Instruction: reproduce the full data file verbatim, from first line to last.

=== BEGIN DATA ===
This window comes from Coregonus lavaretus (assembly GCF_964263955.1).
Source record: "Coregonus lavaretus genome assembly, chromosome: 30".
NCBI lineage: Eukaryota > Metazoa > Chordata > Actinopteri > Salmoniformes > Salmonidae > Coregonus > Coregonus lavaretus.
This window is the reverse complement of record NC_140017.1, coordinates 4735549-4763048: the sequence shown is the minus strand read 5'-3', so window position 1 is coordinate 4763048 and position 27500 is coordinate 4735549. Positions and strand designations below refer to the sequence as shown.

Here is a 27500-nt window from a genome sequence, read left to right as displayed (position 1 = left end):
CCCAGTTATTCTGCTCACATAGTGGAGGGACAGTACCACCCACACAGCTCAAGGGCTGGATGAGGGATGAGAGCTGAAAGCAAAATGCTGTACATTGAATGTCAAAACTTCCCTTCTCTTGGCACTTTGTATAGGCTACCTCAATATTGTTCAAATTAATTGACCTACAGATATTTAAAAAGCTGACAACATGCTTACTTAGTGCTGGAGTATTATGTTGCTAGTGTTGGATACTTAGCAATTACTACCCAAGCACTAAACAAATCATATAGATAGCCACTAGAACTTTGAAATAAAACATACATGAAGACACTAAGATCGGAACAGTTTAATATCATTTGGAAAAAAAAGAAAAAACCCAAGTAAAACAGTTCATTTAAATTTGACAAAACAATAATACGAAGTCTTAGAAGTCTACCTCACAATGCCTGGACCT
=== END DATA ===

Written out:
This window comes from Coregonus lavaretus (assembly GCF_964263955.1).
Source record: "Coregonus lavaretus genome assembly, chromosome: 30".
NCBI lineage: Eukaryota > Metazoa > Chordata > Actinopteri > Salmoniformes > Salmonidae > Coregonus > Coregonus lavaretus.
This window is the reverse complement of record NC_140017.1, coordinates 4735549-4763048: the sequence shown is the minus strand read 5'-3', so window position 1 is coordinate 4763048 and position 27500 is coordinate 4735549. Positions and strand designations below refer to the sequence as shown.

Here is a 27500-nt window from a genome sequence, read left to right as displayed (position 1 = left end):
CCCAGTTATTCTGCTCACATAGTGGAGGGACAGTACCACCCACACAGCTCAAGGGCTGGATGAGGGATGAGAGCTGAAAGCAAAATGCTGTACATTGAATGTCAAAACTTCCCTTCTCTTGGCACTTTGTATAGGCTACCTCAATATTGTTCAAATTAATTGACCTACAGATATTTAAAAAGCTGACAACATGCTTACTTAGTGCTGGAGTATTATGTTGCTAGTGTTGGATACTTAGCAATTACTACCCAAGCACTAAACAAATCATATAGATAGCCACTAGAACTTTGAAATAAAACATACATGAAGACACTAAGATCGGAACAGTTTAATATCATTTGGAAAAAAAAGAAAAAACCCAAGTAAAACAGTTCATTTAAATTTGACAAAACAATAATACGAAGTCTTAGAAGTCTACCTCACAATGCCTGGACCT